I would abandon the circular coordinates due to the geometry of the problem. This problem requires a bit more difficult integration and even though the answer isn't especially complex it seems like more difficult work than is intended, maybe it's meant to be done another way, but what do I know...
Ok, I assumed you had the right answer since you said in your first post that the answer you got was wrong.
Read the Mathworld page again, you don't have a half disc in your problem, you have a semicircle. The centre of mass isn't the same.
I am not sure my integral is correct since I don't know the answer to the question, but I know the procedure I am describing is a working one. Was some time since I calculated these kind of problems though.
4r/3\pi isn't what you want, that is center of mass for a half disc.
Show the...
The radius is constant, it is the arc described by \phi I am integrating over. I add up every infinitesimal contribution to the force from every point of the arc, and I disregard all the contributions that cancel anyway because of the symmetry. I have pictured me a semicircle in the upper two...
Your problem text said that the angle between incoming and outgoing ray was 25°, but if you've deduced the relation 2dsinθ = nλ you should know that θ is defined as the angle against a perpendicular line against the surface, compare with the law of reflection.
1) I guess the integral would be something like
2 \int_0^{\pi/2} r d \phi \sin \phi G \frac{M}{L} \frac{m}{r^2} where r is the radius you had calculated, \phi is the integrating angle. \frac{M}{L} is the mass per length unit. At least it gives a simple expression, I have no means of checking...
1) Note the symmetry in the setup. The force must be directed towards the center of the wire, let's denote it A. All differentials of mass in the wire will exert gravitational force that can be split into one component of force directed towards A and one component that will cancel the component...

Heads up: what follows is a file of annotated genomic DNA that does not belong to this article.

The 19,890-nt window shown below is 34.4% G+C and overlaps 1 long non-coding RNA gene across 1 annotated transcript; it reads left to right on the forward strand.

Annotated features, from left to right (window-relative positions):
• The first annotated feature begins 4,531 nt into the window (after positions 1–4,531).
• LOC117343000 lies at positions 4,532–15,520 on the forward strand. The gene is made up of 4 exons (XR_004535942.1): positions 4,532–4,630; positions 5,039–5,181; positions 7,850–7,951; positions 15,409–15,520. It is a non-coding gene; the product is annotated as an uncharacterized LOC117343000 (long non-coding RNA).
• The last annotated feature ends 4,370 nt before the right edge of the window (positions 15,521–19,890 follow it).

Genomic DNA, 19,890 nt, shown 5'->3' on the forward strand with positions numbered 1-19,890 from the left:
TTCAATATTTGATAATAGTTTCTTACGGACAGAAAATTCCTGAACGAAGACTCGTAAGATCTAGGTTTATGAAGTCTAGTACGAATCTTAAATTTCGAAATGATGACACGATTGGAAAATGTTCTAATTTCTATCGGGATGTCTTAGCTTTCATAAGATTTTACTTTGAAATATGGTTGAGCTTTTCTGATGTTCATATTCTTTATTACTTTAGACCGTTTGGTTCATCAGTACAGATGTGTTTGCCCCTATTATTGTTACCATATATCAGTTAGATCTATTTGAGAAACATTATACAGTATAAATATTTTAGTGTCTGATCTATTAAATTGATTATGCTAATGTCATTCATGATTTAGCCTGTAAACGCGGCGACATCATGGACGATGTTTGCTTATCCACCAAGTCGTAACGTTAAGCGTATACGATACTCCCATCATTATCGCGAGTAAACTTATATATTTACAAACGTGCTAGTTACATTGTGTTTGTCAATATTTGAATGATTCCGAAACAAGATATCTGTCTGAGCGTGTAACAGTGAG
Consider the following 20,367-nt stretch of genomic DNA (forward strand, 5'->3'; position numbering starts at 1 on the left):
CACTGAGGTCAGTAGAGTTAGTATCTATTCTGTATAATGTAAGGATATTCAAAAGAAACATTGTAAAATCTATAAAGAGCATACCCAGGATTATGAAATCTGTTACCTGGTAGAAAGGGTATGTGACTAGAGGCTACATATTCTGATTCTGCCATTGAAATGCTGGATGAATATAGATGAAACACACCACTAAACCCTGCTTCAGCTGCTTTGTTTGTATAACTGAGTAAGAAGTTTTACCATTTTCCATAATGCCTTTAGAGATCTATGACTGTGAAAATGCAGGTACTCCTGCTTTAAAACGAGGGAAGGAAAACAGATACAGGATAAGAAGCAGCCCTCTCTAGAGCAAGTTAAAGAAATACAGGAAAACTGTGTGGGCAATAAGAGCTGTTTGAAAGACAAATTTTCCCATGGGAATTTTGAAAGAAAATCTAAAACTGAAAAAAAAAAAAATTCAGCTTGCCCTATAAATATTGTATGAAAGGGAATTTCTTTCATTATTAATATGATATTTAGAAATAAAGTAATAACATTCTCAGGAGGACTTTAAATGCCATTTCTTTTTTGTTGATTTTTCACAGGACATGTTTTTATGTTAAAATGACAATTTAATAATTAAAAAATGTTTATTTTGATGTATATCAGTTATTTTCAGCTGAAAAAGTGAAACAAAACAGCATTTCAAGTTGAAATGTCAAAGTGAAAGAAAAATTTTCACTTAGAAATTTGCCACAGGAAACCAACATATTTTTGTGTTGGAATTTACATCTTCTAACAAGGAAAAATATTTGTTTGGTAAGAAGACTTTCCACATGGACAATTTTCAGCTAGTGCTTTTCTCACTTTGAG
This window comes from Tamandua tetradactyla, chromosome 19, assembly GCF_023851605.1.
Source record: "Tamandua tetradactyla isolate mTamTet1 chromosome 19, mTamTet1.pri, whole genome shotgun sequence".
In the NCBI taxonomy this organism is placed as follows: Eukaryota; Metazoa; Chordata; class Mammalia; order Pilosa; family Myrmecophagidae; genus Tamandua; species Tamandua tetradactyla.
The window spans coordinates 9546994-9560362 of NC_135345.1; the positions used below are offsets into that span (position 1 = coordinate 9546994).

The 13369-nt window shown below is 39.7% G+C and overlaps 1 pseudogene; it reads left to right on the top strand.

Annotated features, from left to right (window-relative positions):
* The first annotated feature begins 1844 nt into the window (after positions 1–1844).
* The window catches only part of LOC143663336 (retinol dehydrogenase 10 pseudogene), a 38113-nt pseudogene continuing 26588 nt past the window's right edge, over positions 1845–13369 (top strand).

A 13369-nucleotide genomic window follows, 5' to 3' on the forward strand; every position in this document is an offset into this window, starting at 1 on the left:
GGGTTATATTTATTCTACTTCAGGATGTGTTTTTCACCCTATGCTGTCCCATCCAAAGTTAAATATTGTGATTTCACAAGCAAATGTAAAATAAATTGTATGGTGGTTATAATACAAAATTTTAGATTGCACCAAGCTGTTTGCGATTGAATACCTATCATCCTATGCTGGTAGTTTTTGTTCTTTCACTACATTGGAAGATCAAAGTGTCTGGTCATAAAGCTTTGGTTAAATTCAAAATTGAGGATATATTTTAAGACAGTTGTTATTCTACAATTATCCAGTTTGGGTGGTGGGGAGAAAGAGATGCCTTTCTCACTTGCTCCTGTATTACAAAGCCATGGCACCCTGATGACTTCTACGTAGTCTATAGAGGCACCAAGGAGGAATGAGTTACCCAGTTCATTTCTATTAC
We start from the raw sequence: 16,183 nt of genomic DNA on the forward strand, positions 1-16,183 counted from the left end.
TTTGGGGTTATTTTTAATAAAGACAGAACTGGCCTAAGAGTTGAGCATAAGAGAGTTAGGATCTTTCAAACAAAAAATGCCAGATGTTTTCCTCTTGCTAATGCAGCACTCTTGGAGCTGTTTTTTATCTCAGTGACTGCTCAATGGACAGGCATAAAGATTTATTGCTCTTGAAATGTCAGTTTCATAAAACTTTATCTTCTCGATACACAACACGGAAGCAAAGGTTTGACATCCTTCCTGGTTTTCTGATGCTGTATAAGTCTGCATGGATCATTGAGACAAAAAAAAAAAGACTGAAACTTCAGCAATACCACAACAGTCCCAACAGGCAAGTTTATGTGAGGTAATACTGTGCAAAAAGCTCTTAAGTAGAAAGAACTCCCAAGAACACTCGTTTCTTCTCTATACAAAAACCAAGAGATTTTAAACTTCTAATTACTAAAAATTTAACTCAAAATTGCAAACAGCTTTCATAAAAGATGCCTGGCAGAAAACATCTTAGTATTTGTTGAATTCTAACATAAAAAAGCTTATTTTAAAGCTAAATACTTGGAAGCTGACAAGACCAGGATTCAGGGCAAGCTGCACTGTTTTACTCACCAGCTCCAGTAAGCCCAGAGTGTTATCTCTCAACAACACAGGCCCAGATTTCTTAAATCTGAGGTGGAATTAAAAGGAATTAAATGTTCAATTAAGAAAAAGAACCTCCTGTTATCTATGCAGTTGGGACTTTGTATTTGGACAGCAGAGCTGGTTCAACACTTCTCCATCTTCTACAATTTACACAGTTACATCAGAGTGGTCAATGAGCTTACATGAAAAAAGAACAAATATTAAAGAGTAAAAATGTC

If i understand your question right, I would say the answer is yes. Do you mean that a beam would take the same path but in reverse direction if it came from the other "side"? The trigonometry makes the problems symmetric and thus the answer yes.
There are breaks in symmetry concerning the...
Well, it differs in time, but it is given linearly according to the problem description, starting at 0 going up to the maximum value after 8 s. From 2a) you can express energy given per time unit which should give you energy given after 4 s.
Yes, from Newton's second law the impulse equals the change in momentum as you write which gives the answer you provide.
Your thoughts on the indifference of the angle it is correct, you can think of it as that the impulse has "nowhere else to go" but the foot.
1a) F = ma gives you the acceleration, use it to find v(t).
1b) With 1a) you can get an expression for the work performed by the force on the object. Relate the work to the power and express p(t).
1c) Use 1b).
2a) You can express the cars kinetic energy at 100 km/h. This energy has been...
The θ used in your calculation is wrong. Check how it is defined in the 2dsinθ = nλ relation.
E = hc/λ is correct for a photon, but this is a particle with mass and the c has to be replaced with the neutrons velocity. Use the de Broglierelation λ = h/p and you should be able to get an...
Homework Statement
This problem is from "Relativity" by Rindler, second edition, problem 3.4:
Use a Minkowski diagram to establish the following result: Given two rods of equal length l_1 and l_2 (l_2 < l_1), moving along a common line with relative velocity v, there exists a unique inertial...